8:35 p.m. ET Florida Attorney General Pam Bondi said that Donald Trump will stop lawlessness in the U.S. and will reverse President Obama's "unconstitutional" executive orders.

"Lock her up, I love that," Bondi said as delegates chanted "lock her up," referring to Hillary Clinton.

"He'll enforce immigration laws to keep us safe, while allowing legal immigrants to bless this nation with their talents and their dreams. He'll take control of our borders, because we must stop the flow of cocaine and heroin coming into our country and killing our kids," she said.

Bondi said that Clinton would stack the Supreme Court with liberal justices who would target the Second Amendment.

8:25 p.m. ET South Carolina Gov. Nikki Haley has been spotted on the convention floor. She had previously said she wouldn't attend. Haley never formally endorsed Donald Trump for president. She campaigned for Sen. Marco Rubio, R-Florida, during the GOP primaries and then endorsed Sen. Ted Cruz, R-Texas, for president.

7:58 p.m. ET Florida Gov. Rick Scott said that Donald Trump is the man who can destroy the Islamic State in Iraq and Syria (ISIS) and who can prevent another terrorist attack in the U.S.

"How many more Orlandos, San Bernadinos, or Fort Hoods will happen until President Obama decides to be honest? I cried with the grieving moms and dads and brothers and sisters of the 49 people slaughtered by an ISIS-inspired terrorist. This war is real. It is here in America. And the next President must destroy this evil," Scott said. "Donald Trump is the man for that job."

Scott said that he knows voters have "reservations" about Trump and he admitted that Trump is "sometimes not polite" and "can be a little rough."

"But, this election is not actually about Donald Trump, or Hillary Clinton. In fact, this election is not about you or me either. This election is about the very survival of the American Dream," he said.

Delegates on the floor began chanting, "Lock her up, lock her up!" again during his speech.

5:48 p.m. ET A GOP delegate who has called for Hillary Clinton to be "shot for treason" is being investigated by the Secret Service for his threat, multiple news outlets are reporting Wednesday evening.

Al Baldasaro, a New Hampshire representative and delegate for Trump, said in a radio interview that Clinton needs to be held responsible for the 2012 attack in Benghazi that killed four Americans. The comments were first reported by BuzzFeed.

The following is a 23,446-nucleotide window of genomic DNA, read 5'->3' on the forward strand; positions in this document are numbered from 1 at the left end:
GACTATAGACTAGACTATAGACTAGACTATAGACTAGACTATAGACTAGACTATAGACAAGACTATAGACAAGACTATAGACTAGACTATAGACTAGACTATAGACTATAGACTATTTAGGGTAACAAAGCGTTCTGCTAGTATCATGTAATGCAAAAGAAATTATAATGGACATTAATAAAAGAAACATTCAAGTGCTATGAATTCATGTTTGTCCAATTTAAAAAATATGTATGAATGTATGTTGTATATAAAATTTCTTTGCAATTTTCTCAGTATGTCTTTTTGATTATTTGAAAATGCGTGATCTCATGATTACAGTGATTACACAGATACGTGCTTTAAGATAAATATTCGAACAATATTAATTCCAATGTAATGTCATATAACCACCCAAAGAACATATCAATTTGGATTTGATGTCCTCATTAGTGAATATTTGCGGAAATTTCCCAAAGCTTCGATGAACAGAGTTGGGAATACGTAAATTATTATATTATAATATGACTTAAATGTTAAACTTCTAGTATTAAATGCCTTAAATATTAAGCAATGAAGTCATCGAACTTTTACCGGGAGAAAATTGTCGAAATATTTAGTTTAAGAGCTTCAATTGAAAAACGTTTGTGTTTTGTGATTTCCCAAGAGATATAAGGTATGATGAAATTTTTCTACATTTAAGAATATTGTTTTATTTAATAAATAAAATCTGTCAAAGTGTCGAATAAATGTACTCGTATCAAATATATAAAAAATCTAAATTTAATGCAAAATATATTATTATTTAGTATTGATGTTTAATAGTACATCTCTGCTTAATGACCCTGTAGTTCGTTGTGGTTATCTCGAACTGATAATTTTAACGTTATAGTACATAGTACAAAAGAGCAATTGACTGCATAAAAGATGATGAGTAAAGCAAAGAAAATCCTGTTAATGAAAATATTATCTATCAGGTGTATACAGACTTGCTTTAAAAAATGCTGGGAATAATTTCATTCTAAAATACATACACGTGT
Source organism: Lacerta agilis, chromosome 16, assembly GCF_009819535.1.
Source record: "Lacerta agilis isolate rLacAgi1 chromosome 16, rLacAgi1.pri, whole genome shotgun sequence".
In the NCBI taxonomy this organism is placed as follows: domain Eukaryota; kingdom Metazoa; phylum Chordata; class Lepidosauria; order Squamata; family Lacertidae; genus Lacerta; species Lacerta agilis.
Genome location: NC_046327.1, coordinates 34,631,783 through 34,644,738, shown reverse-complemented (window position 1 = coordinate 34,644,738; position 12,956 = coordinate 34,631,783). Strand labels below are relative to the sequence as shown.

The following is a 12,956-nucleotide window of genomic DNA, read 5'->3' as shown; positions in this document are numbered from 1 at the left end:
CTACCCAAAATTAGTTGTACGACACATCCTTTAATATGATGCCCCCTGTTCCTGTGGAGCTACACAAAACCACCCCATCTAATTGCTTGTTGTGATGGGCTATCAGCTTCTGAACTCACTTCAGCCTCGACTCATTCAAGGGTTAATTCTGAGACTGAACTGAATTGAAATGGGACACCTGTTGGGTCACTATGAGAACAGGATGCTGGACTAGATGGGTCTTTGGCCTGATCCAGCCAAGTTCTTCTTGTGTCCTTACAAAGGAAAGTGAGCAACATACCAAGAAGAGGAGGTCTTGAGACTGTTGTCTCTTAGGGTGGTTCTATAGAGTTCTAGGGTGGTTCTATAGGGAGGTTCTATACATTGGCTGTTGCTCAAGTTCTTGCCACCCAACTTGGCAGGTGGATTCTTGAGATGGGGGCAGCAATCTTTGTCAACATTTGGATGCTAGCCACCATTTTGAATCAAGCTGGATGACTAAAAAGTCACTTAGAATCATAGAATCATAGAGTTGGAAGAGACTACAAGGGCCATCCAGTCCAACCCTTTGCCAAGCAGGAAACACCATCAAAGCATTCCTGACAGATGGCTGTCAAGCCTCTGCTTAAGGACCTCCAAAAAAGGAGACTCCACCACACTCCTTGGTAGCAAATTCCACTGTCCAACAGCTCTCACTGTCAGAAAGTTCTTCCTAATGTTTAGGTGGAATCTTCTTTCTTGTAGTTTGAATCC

"She is a disgrace for any, the lies she told those mothers about their children that got killed over there in Benghazi," he said on the Jeff Kuhner Show in Boston Tuesday. "She dropped the ball on over 400 emails requesting back up security. Something's wrong there. Hillary Clinton should be put in the firing line and shot for treason."

5:00 p.m. ET With just hours to go until Indiana Gov. Mike Pence's speech to delegates in Cleveland, a Pence adviser outlines

The goals of Pence's speech are to hit Hillary Clinton, advocate for Republican unity and introduce himself and his bio to American voters. "He's uplifting, it's going to be Mike Pence, the Mike Pence you've seen and heard--he's a conservative but not angry about it," the adviser said.

The vice presidential nominee is spending the day doing speech prep and spending time with family.

4:51 p.m. ET More than just the pageantry of primetime speeches, the Republican convention is where the GOP works to solidify a platform of policies on which it is based and will run in the general election. CBS Politics has a good overview of this year's platform highlights here, including building a border wall, putting increased "scrutiny" on refugees and overturning the Supreme Court's decision on same-sex marriage.

4:20 p.m. ET At an American Unity Fund-sponsored event in Cleveland, former Olympian celebrity turned LGBT activist Caitlyn Jenner spoke about the need for the GOP to be a "big tent" party.